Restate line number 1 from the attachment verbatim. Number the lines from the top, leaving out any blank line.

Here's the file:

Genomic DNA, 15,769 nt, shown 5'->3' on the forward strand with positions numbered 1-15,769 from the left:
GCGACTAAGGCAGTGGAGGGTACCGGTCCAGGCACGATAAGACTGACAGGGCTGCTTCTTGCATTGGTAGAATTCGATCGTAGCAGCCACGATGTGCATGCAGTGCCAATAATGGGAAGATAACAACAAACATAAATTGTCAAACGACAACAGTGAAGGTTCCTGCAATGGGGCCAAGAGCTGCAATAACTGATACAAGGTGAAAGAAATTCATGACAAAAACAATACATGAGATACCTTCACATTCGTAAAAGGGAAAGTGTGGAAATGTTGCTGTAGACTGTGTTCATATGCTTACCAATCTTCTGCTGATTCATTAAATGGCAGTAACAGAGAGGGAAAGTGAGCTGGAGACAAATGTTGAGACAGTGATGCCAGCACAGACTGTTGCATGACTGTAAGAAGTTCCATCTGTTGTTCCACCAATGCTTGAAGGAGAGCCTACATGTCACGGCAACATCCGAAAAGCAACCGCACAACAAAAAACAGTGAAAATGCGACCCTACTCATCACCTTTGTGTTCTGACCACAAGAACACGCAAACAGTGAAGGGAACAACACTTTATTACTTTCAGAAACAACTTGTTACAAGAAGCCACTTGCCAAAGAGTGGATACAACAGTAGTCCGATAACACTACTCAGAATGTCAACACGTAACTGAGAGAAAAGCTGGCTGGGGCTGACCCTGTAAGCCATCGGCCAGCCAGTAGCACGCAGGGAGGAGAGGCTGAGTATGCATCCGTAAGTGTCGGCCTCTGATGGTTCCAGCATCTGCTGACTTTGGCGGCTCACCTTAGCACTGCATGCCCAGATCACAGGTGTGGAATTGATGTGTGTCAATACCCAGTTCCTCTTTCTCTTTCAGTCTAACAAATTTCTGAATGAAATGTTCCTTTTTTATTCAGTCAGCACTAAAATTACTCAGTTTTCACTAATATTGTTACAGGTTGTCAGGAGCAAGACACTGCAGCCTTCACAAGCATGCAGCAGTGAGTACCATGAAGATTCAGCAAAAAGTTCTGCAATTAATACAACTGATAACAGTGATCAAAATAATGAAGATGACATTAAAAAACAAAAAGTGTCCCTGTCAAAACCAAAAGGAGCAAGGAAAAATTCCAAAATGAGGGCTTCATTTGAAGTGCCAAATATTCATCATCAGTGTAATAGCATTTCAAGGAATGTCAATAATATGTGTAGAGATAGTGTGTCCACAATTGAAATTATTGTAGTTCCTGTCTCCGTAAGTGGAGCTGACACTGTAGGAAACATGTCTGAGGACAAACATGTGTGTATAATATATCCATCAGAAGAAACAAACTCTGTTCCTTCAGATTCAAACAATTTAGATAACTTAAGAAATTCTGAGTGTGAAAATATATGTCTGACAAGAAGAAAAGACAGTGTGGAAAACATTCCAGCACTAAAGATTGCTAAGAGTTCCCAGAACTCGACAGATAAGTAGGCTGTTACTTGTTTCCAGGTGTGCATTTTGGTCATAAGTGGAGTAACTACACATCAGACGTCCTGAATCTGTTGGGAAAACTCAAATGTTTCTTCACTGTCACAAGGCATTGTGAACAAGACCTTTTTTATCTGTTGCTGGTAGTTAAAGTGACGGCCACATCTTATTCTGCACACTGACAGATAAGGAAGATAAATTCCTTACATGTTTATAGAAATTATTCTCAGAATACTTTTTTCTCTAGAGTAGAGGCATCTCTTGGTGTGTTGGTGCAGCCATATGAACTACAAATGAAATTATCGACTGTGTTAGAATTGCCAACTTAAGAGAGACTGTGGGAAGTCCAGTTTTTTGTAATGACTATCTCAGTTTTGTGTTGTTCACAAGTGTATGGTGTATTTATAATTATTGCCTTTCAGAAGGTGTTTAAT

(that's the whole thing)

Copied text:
Genomic DNA, 15,769 nt, shown 5'->3' on the forward strand with positions numbered 1-15,769 from the left: